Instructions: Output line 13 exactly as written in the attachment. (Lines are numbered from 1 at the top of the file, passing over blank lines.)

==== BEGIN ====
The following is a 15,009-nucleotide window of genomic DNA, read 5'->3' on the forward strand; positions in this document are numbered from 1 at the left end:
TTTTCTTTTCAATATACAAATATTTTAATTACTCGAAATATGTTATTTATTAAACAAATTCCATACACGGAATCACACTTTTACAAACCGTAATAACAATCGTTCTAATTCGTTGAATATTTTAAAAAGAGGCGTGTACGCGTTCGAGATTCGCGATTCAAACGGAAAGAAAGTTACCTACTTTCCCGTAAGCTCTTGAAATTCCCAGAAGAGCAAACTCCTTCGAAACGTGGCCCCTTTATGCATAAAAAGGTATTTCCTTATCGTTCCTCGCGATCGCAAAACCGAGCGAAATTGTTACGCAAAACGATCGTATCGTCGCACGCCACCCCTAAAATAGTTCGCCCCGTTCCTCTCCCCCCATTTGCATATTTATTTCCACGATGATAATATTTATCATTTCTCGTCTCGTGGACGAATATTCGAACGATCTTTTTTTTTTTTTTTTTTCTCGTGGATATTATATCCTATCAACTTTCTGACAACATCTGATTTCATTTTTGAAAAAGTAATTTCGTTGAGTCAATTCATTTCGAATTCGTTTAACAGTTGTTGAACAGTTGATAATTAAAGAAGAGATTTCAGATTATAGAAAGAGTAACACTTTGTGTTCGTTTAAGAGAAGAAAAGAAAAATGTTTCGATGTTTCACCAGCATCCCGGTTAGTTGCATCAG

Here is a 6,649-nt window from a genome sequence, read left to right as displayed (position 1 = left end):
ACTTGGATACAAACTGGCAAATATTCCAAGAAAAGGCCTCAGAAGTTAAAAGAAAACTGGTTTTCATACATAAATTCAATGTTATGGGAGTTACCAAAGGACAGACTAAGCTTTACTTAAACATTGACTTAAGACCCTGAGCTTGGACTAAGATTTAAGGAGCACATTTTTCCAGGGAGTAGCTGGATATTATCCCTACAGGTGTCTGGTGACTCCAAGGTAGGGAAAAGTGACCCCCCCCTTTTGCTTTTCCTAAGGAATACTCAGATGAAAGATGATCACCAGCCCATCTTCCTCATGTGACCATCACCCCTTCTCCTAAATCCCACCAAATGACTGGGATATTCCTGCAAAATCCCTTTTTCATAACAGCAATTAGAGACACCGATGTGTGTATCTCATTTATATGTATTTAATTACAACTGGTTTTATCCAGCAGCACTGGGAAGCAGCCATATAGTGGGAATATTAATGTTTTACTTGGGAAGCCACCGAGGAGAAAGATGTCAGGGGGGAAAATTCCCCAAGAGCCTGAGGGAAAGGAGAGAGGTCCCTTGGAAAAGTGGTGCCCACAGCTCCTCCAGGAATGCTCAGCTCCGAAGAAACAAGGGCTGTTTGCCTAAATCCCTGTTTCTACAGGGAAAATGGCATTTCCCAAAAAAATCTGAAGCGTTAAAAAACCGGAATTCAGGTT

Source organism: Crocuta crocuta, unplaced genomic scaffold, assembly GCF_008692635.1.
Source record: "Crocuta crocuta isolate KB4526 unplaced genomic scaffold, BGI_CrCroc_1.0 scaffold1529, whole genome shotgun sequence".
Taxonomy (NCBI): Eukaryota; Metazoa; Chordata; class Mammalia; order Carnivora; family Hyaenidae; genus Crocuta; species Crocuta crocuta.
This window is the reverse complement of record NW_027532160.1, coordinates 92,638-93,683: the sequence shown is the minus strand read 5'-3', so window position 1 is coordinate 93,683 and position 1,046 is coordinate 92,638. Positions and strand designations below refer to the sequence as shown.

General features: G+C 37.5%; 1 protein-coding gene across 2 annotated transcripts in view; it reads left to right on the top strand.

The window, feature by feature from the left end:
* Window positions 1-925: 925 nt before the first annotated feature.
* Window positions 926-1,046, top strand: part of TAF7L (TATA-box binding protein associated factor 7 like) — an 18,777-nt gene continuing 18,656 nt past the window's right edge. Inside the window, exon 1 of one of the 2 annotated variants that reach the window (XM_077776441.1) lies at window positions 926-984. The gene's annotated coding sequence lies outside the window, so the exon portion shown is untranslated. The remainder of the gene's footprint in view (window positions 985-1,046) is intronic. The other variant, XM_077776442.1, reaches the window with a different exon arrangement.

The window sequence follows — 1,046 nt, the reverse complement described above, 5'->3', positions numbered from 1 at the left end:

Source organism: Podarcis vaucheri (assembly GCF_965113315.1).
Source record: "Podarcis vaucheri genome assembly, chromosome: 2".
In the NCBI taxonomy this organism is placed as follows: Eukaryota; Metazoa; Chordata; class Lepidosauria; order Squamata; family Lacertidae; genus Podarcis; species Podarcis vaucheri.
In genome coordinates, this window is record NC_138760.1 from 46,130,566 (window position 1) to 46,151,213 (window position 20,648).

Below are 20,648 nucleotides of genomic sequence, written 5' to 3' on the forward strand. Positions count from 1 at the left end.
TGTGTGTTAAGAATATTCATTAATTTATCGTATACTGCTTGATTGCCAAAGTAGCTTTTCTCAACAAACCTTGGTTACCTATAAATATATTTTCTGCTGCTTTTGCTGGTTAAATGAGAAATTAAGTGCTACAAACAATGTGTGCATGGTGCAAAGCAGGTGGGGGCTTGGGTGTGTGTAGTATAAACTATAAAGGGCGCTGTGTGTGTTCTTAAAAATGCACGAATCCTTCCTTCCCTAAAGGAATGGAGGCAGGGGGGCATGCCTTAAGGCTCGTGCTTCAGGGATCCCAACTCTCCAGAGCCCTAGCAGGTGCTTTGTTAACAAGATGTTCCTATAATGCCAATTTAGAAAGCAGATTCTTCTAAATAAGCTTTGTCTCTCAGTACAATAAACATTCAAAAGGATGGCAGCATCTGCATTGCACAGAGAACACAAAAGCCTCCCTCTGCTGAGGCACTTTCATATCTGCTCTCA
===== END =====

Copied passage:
The window sequence follows — 1,046 nt, the reverse complement described above, 5'->3', positions numbered from 1 at the left end: